Since the news business has changed from reporting to profits, keeping eyeballs is what it is all about.
Fox found this out after they accurately reported that Trump was projected to lose Arizona. Tucker Carlson then ranted about how their viewership was going down, along with the stock price with which he was richly compensated. He understood that their viewers were there to hear what they need to believe. And if they didn’t get it, they would move to Newsmax, Onan and other alternative news sources that would feed the beast.
Rush Limbaugh always understood that and bragged that he was an Entertainer. Are you entertained?
For any democracy to it operate efficiently, it needs an informed electorate. So how do you sort out the news from the fire hose of information flow these days?
1)Realize that your. 00001 experience of the world contributes to 80% of your worldview. Approach your understanding with a scientist skepticism that he’s always willing to accept that he could be wrong.
2)Intentionally expose yourself to opposing views. We don’t like to do this because it makes us uncomfortable. Over the years I have developed a diversity of writers that I follow on the hellscape that is Twitter. Most of us don’t have a luxury of time to do that. It’s not easy being free, when you don’t have an emperor to make all the decisions for you.
3) Turn off the Crisis News networks . If there isn’t good video footage, or if the victim isn’t attractive, you won’t hear about it . Just like the print media, television is all about eyeballs. Now there are live news events that television coverage excels at. Television Studios nowadays don’t need to wait for their cameras to warm up to go live. Walter Cronkite had to wait to give the world the shocking news about Kennedy being shot in Dallas.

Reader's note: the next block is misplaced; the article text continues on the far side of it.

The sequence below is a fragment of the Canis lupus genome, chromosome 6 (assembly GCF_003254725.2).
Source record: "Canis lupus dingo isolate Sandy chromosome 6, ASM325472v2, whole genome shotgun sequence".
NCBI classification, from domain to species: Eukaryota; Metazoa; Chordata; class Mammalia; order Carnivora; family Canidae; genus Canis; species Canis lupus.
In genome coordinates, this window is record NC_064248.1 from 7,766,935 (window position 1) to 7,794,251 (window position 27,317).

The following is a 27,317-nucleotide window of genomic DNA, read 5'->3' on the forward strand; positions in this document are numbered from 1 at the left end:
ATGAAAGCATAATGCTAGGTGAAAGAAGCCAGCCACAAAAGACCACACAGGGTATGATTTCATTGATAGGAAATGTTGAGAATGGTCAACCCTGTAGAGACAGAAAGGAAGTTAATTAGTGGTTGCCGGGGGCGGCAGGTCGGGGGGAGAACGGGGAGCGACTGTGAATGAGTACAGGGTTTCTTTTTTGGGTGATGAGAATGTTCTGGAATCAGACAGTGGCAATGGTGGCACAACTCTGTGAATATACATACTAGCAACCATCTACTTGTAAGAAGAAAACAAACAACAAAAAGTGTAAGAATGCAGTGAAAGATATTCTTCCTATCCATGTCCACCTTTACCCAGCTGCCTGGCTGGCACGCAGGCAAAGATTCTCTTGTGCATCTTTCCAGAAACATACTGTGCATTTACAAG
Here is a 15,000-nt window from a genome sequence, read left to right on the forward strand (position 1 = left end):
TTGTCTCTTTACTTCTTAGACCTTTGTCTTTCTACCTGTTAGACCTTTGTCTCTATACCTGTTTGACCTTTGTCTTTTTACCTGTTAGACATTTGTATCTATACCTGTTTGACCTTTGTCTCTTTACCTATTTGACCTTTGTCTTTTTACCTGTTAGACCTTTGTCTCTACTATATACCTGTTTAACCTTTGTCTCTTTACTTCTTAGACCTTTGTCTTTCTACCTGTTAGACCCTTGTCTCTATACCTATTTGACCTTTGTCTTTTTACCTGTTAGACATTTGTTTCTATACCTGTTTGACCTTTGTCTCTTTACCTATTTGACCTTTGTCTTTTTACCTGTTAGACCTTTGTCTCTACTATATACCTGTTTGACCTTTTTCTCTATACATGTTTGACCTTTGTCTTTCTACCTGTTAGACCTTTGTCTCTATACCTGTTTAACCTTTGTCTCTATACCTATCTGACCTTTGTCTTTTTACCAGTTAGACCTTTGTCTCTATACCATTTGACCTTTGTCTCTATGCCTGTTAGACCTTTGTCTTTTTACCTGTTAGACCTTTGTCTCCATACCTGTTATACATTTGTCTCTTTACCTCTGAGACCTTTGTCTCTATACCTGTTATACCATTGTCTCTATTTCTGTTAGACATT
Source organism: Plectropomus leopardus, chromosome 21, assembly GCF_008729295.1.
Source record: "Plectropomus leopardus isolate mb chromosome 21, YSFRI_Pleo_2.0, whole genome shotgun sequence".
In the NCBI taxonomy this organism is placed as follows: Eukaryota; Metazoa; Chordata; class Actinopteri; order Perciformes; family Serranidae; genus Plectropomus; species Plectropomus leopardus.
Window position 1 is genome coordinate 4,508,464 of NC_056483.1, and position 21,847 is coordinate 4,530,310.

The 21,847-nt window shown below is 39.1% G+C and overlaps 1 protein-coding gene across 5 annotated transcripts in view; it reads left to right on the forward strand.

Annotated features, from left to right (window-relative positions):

4) Read some news sources from outside the United States bubble. Here are some free websites that also have free apps for your handhelds.
5) Last, but not least, Social Media is just that and not a source of verifiable information. Outrage and anger build engagement. Realize that you are being baited with these emotions to click on their stories.
You want to see why the writers and actors are on strike?
Because they have seen the future and they are not in it.
This Barbie/Oppenheimer trailer was all made with AI tools that are available to the Public. Yes some of them require subscriptions, but the fees are nominal. That’s how I made this hot date night for them.
Cheap ink was made by mixing burnt sheep’s wool with water. But high quality Sumi ink is used for calligraphy.
Sumi is made from the soot of pine branches selected from trees in the beautiful groves on the mountainsides close to Nara and Suzuka. These two regions of Japan are prized for the highest quality ink. In harmony with the environment, Master Sumi Ink artisans create ink from the purest, natural materials
At least when Buzzfeed asked AI to come up with what Europeans imagined what people from each State in America to look like. The images were created in Midjourney the best text to image AI out there so far. The result wasn’t pretty.